Holding those keys in her hand, she actually stepped out of the Bee & Barb and looked over her left shoulder, in the direction of her new home. She could almost hear it calling to her. Come explore me. Come sleep in the comfort of my walls and I will keep you warm and dry. Over her other shoulder, she could hear the Guild calling, Maven reminding her that the symbol at the top of that promissory note was of the utmost importance.
Even if she was spoiled, as Brynjolf seemed so fond of pointing out, she’d never put pleasure before business in her life. She knew better. Without business, there was no pleasure, and a life without pleasure was no life at all.
Crossing the bridge, and heading toward the Temple of Mara, one of the guards sneered beneath his helmet when she passed. “I know Thieves Guild armor when I see it. Don’t think you’re fooling anyone.”
Ignoring his comment, she cut across the walkway and under the arch into the cemetery. She looked around to make sure no one was watching and then slid back the tomb to head down the stairs. Pulling the chain on her left, she ducked down into the Cistern as the tomb groaned closed again above her head, droplets of earth and stone showering down over her shoulders.
Rune was sitting at one of the tables beside a dark-haired girl with bright-blue eyes spooning hot stew into his mouth, and he nodded his head toward the practice room when he saw her. “If you’re looking for Brynjolf, I mean.”
“I am looking for Brynjolf,” she assured him, though she wasn’t sure talking with him there about the problems that followed her from Cyrodiil was such a good idea. She knew he would have to tell Mercer, and though she’d had very little actual interaction with the man, she was already certain Mercer didn’t like or trust her any more than she did him.
“Good,” was all he said. “You’re doing the right thing.”
Drawing in a deep breath, she crossed the Cistern and ducked by Mercer’s desk without stopping. As promised, Brynjolf was standing in the back of the practice room with an open book in his hands. She hadn’t really thought much about him while she was gone, but seeing him again made her realize how much she’d missed him, especially when he glanced up and smiled as if he were genuinely delighted to see her.
Her gut clenched then with an unfamiliar emotion she hadn’t played to often in her life: guilt. Brynjolf trusted her, had trusted her from the start, and though she’d done her best to give him a bit of truth to tide him over, she hadn’t expected her lack of forthcomingness to come back and bite her so hard.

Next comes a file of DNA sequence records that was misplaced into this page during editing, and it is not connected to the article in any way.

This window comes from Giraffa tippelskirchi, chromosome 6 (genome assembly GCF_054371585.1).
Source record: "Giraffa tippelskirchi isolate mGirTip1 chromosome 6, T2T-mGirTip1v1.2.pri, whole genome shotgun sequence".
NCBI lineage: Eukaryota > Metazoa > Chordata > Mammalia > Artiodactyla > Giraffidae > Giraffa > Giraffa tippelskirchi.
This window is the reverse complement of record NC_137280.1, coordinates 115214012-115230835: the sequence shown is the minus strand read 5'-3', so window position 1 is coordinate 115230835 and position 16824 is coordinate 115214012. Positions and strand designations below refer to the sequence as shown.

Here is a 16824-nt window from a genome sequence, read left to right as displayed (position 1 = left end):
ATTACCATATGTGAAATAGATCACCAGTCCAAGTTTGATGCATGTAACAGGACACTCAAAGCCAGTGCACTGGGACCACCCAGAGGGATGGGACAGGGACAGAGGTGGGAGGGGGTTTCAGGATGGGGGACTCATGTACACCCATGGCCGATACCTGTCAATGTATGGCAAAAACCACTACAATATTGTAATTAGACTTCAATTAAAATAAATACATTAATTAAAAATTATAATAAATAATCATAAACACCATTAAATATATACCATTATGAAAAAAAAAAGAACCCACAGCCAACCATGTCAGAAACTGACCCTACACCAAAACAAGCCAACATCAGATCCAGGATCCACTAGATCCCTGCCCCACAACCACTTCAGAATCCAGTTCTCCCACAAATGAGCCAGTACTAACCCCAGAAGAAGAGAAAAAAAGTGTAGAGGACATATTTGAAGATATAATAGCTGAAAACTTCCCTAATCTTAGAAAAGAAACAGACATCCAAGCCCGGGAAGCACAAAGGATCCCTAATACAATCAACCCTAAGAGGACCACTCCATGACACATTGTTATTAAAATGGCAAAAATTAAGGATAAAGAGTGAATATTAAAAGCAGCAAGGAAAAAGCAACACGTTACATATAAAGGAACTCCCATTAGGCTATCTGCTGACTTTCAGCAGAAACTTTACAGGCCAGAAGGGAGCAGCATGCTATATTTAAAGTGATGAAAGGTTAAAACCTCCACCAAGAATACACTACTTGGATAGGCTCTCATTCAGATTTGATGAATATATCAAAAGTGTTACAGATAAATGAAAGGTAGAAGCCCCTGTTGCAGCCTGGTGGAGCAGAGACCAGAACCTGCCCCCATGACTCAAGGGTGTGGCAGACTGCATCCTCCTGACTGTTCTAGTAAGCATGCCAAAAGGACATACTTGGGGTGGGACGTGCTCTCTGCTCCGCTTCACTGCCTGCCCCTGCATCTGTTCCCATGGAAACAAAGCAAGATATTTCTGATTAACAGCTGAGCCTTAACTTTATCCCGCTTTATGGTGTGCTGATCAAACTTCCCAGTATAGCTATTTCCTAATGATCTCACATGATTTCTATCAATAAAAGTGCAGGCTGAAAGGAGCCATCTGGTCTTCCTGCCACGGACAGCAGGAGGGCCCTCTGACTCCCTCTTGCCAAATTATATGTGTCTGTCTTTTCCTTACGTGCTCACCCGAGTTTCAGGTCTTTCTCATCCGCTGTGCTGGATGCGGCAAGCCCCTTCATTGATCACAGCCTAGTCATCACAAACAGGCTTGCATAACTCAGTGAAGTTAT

Rune was right; she needed to tell him. Even if she did have trust issues, he’d been nothing but good to her from the minute he’d walked her out of Solitude’s prison. She owed him the truth, and not just half of it.
“You’re back,” he noted, closing the book and laying it over the barrel at his back. “And the word on the street is that poor Sabjorn has found himself in Whiterun’s prison.” He crossed his arms and leaned back to look at her with unveiled admiration. “How unfortunate for him.”
“Very unfortunate,” she agreed. “And yet quite fortunate for Maven.”
He was still grinning. “Exactly.”
“For the most part, she was very pleased.”
“And did you find anything of importance when you were going through Sabjorn’s paperwork?”
“Well, yes and no. There was a promissory note in his desk from an anonymous partner, the mysterious benefactor who helped him get his operation up and running so quickly.” He lifted an intrigued brow that urged her to continue. “It bore the same symbol from the bill of sale I found at Goldenglow, but no name.”
“Let me see.” She handed over the note and he scanned it for a moment, chewing at the inside corner of his mouth, deep in thought. “This is beyond coincidence. First Aringoth, now Sabjorn. Someone’s trying to take us down by driving a wedge between Maven and the Guild.”
“It would seem that way,” she agreed. “We have to stop them, plain and simple.”
“Indeed. Mercer thinks he may know a way to identify this new thorn in our side. He wants to meet with you right away. And if I were you, I’d hurry. I’ve never seen him this angry before.”
“Okay,” she nodded, starting to turn away. She could almost see Rune in her mind, those sad, trusting brown eyes willing her to do the right thing. “Brynjolf,” she turned back.
“What is it, lass? Now’s not really the time for idle chatter. Mercer’s awaiting your presence.”
Idle chatter? That stung a little more than she would have expected. She understood the importance of getting to the bottom of whatever it was they were all swimming in, but there were more than a few slaughterfish in her own private pool of misery. “Maven’s letting me rent one of her houses here in Riften. Honeyside, over by Haelga’s place.”
His eyes flashed with a hint of amusement. “Well, that didn’t take long. You must have really impressed her.”
“Look, I know you’re busy,” though she still couldn’t figure out what he was busy doing, “but I need you to meet me there after I finish up with Mercer. I have some important things I need to talk to you about in private, and it really shouldn’t wait.”
His eyes narrowed for a moment, brow furrowing as he cocked his head. “I don’t think I like the sound of that.”
“You may not like what I have to say. I don’t know. I just know it needs to be said before things go any further than they already have.”
“All right,” he nodded. “I’ll meet you there.”
“Thank you,” she turned away, her heart racing faster than it should have been.
She hadn’t even told him yet, but just setting those wheels in motion made her nervous. What if all the trouble she’d brought with her was too much? His Guild had their own problems, and even if they had accepted her into their ranks, that didn’t mean they had to keep her. She’d only done a handful of jobs for them, she was still proving herself to most of them, but loathe as she was to admit it to herself, the place and the people were actually starting to grow on her.